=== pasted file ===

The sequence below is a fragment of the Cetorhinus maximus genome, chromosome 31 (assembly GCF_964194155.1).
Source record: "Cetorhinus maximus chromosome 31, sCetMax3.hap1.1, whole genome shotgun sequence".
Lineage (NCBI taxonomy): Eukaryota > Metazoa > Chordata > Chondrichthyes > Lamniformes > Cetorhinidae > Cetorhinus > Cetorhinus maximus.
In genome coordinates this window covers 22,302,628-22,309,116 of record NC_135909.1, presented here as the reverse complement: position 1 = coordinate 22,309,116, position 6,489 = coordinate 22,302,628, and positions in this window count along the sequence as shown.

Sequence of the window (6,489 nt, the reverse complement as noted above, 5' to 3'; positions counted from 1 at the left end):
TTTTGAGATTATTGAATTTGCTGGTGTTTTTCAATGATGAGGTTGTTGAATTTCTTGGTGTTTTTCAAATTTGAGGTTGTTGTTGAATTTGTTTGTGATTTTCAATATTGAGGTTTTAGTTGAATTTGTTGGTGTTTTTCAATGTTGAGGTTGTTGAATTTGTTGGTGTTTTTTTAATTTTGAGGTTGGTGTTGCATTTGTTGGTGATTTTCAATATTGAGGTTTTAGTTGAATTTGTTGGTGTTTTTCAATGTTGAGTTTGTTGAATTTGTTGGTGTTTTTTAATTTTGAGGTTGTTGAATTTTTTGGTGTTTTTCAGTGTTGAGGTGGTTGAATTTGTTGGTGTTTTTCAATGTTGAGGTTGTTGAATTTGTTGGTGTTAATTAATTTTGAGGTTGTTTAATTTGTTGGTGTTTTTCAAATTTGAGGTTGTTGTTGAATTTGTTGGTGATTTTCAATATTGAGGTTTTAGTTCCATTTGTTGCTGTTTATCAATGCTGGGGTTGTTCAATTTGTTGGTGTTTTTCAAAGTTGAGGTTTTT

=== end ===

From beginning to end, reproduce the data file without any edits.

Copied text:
The sequence below is a fragment of the Cetorhinus maximus genome, chromosome 31 (assembly GCF_964194155.1).
Source record: "Cetorhinus maximus chromosome 31, sCetMax3.hap1.1, whole genome shotgun sequence".
Lineage (NCBI taxonomy): Eukaryota > Metazoa > Chordata > Chondrichthyes > Lamniformes > Cetorhinidae > Cetorhinus > Cetorhinus maximus.
In genome coordinates this window covers 22,302,628-22,309,116 of record NC_135909.1, presented here as the reverse complement: position 1 = coordinate 22,309,116, position 6,489 = coordinate 22,302,628, and positions in this window count along the sequence as shown.

Sequence of the window (6,489 nt, the reverse complement as noted above, 5' to 3'; positions counted from 1 at the left end):
TTTTGAGATTATTGAATTTGCTGGTGTTTTTCAATGATGAGGTTGTTGAATTTCTTGGTGTTTTTCAAATTTGAGGTTGTTGTTGAATTTGTTTGTGATTTTCAATATTGAGGTTTTAGTTGAATTTGTTGGTGTTTTTCAATGTTGAGGTTGTTGAATTTGTTGGTGTTTTTTTAATTTTGAGGTTGGTGTTGCATTTGTTGGTGATTTTCAATATTGAGGTTTTAGTTGAATTTGTTGGTGTTTTTCAATGTTGAGTTTGTTGAATTTGTTGGTGTTTTTTAATTTTGAGGTTGTTGAATTTTTTGGTGTTTTTCAGTGTTGAGGTGGTTGAATTTGTTGGTGTTTTTCAATGTTGAGGTTGTTGAATTTGTTGGTGTTAATTAATTTTGAGGTTGTTTAATTTGTTGGTGTTTTTCAAATTTGAGGTTGTTGTTGAATTTGTTGGTGATTTTCAATATTGAGGTTTTAGTTCCATTTGTTGCTGTTTATCAATGCTGGGGTTGTTCAATTTGTTGGTGTTTTTCAAAGTTGAGGTTTTT